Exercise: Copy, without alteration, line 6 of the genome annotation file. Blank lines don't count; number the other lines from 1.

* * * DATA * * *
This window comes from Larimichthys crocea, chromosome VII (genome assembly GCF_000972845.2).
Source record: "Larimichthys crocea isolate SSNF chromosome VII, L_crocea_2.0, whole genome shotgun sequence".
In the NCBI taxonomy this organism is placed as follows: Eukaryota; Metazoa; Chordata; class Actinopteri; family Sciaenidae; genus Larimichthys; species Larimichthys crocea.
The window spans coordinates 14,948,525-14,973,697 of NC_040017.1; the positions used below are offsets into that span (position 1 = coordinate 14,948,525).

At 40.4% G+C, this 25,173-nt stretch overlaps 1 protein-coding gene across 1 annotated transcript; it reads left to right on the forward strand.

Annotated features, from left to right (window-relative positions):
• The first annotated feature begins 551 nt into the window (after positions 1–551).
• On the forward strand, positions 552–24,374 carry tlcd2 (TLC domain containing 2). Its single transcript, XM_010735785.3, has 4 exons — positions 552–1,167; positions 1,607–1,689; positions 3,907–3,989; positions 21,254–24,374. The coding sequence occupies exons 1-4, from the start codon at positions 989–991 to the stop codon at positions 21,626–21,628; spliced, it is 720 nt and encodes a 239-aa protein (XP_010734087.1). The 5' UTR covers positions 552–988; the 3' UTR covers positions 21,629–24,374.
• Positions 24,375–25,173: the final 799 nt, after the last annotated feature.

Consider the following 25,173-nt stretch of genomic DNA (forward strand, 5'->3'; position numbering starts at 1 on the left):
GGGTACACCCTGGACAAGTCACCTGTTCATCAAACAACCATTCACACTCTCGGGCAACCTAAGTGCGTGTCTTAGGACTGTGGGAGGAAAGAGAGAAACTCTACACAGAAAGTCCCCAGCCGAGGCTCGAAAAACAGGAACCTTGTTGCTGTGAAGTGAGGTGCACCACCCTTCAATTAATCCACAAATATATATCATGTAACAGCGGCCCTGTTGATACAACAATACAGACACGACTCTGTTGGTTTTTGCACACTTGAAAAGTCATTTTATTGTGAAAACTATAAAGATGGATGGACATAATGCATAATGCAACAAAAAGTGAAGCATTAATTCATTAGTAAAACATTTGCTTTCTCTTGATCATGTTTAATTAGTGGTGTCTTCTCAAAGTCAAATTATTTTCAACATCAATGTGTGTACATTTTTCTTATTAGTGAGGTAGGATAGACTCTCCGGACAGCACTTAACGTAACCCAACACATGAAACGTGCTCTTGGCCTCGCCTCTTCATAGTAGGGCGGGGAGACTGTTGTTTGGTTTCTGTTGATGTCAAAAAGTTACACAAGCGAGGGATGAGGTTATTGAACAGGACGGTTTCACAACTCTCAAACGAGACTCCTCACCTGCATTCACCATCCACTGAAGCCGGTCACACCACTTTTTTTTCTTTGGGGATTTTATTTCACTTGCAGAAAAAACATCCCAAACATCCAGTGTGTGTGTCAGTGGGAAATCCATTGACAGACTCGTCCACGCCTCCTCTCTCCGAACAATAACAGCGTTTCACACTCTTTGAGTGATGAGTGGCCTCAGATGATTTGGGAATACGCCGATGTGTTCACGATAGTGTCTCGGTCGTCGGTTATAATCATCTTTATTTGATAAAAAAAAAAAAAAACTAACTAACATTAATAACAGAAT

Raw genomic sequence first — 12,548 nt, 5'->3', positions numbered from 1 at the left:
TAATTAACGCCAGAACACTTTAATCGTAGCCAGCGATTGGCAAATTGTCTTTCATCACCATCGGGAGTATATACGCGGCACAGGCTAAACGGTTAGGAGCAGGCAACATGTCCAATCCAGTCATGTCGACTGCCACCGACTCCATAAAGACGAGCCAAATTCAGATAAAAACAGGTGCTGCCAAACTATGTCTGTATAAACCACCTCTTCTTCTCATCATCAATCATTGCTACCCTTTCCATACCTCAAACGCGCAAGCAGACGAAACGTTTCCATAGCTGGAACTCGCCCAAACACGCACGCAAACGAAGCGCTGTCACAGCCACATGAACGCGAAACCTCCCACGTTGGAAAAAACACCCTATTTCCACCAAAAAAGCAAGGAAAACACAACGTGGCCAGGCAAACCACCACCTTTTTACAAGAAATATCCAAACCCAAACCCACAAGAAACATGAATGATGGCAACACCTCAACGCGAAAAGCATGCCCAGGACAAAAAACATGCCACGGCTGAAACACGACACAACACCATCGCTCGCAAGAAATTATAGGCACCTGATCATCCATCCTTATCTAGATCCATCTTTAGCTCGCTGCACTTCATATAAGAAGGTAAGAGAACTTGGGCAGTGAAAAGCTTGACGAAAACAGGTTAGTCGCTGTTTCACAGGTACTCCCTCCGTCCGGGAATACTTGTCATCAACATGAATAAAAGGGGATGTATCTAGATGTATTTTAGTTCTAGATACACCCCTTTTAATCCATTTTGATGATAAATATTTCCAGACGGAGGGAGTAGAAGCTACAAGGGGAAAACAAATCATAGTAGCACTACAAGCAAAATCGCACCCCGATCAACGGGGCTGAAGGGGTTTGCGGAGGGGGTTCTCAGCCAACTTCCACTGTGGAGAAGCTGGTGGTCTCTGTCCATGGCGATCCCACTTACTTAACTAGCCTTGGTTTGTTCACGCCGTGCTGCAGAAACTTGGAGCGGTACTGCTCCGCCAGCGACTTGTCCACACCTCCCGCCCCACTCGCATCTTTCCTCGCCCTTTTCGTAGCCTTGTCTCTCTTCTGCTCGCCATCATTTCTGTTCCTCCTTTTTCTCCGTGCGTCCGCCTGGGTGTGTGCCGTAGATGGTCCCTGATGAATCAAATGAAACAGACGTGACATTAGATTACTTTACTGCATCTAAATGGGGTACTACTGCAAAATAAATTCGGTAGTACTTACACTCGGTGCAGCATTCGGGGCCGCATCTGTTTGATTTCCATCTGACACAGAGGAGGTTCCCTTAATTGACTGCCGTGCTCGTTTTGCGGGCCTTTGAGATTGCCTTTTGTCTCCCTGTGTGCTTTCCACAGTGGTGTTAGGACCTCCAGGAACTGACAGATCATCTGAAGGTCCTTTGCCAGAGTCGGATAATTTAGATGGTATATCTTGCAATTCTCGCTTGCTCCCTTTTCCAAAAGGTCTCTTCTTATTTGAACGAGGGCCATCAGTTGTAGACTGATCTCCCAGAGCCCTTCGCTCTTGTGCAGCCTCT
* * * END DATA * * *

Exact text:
Annotated features, from left to right (window-relative positions):